By Heather Green
It's hard to muster much concern about something that's likely to happen four years from now on TVs that few people own. But there's reason to make the effort. Right now, entertainment companies want the government to mandate technology that would control how digital TV shows are copied and distributed.
The goal is clear: To prevent the Napster-style pirating that has shaken the music industry. But the way the mandate is written, couch potatoes who make copies of the Super Bowl or The West Wing on the next generation of digital TV sets could find that an anti-pirating program erases them within 48 hours. "This battle is going to affect consumers for the next 50 years," says Joe Kraus, co-founder of DigitalConsumer.org, a public interest advocacy group.
And it's just the latest skirmish in the war over digital music, movies, and books. The entertainment industry's legal victory over Napster, the now-defunct file-sharing sensation, brought precious little relief. File sharers are installing Kazaa, a neo-Napster, at a rate of four copies per second, and they're swapping video- and computer-game software in addition to music. No wonder the music industry blames piracy, in part, for the drop in music sales--which during the first half of this year tumbled 6.7%, to $5.53 billion. And with the growth of broadband, bootleg movies are on the rise.
In congressional hearings on Sept. 26, entertainment industry execs pushed for powerful defenses. They want legislation to enable a host of new piracy protections. And they're pushing for greater leeway in launching cyberattacks against computers illegally transmitting copyrighted files. Congress and the Federal Communications Commission will hammer out a legislative approach to these issues through the rest of the year. "All of our enforcement efforts have been about supporting the value of the legitimate services," says Hilary Rosen, CEO of the Recording Industry Association of America.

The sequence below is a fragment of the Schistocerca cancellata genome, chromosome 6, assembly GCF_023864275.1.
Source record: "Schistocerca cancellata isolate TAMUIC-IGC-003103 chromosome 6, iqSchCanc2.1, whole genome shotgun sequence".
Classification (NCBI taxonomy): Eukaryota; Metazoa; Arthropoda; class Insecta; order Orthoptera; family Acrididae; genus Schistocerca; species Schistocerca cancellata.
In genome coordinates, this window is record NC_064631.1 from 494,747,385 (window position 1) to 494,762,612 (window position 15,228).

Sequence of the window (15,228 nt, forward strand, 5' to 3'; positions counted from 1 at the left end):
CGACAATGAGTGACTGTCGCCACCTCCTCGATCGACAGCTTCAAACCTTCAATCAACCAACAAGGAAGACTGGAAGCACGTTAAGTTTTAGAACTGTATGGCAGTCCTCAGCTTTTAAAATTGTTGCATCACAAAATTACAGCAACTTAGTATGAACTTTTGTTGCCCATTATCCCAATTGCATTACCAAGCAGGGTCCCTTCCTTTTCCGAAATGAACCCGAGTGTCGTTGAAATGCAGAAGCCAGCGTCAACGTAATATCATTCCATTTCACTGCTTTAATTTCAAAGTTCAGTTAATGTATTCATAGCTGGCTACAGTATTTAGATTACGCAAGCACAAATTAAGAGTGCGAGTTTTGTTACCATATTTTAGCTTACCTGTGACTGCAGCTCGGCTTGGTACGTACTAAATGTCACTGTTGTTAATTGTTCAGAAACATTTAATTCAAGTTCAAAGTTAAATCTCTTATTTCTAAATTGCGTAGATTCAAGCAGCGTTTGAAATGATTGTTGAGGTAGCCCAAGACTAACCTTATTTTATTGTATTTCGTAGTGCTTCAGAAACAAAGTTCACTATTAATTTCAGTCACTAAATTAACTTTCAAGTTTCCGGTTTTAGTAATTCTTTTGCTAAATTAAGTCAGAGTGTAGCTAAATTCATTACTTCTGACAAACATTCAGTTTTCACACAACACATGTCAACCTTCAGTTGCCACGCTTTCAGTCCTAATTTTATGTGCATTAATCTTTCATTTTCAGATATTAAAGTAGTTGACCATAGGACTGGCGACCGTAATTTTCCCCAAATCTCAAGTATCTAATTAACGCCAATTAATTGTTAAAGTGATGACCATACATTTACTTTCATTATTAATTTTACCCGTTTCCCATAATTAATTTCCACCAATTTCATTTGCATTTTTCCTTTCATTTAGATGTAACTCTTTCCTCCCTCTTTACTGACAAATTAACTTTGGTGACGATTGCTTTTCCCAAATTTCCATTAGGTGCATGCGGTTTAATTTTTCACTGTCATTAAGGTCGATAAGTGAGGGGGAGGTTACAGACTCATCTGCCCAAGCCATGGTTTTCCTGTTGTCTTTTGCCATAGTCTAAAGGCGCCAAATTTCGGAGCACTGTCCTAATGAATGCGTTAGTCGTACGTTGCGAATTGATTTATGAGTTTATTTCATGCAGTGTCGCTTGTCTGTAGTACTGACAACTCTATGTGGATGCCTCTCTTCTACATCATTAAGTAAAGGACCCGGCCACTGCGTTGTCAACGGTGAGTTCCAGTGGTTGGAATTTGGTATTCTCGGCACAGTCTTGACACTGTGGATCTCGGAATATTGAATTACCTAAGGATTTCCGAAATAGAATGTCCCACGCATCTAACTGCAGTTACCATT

These are tough times, and the entertainment industry is right to seek protection. Never before have media companies faced a technology that can make limitless perfect copies of their products and transmit them in a flash. But fear of this digital disaster is pushing the industry too far. From Hollywood to the publishing houses in New York, executives are weighing down their digital offerings with so much legal and technological armor that they could well scare away the public. Want to lend your college-bound daughter a dog-eared copy of To the Lighthouse? Go ahead. But if you try lending her the electronic book version, it's illegal. Dish out $16 for a CD, and you might get a new copyright-protected version that can't be copied onto your PC. So much for your MP3 player.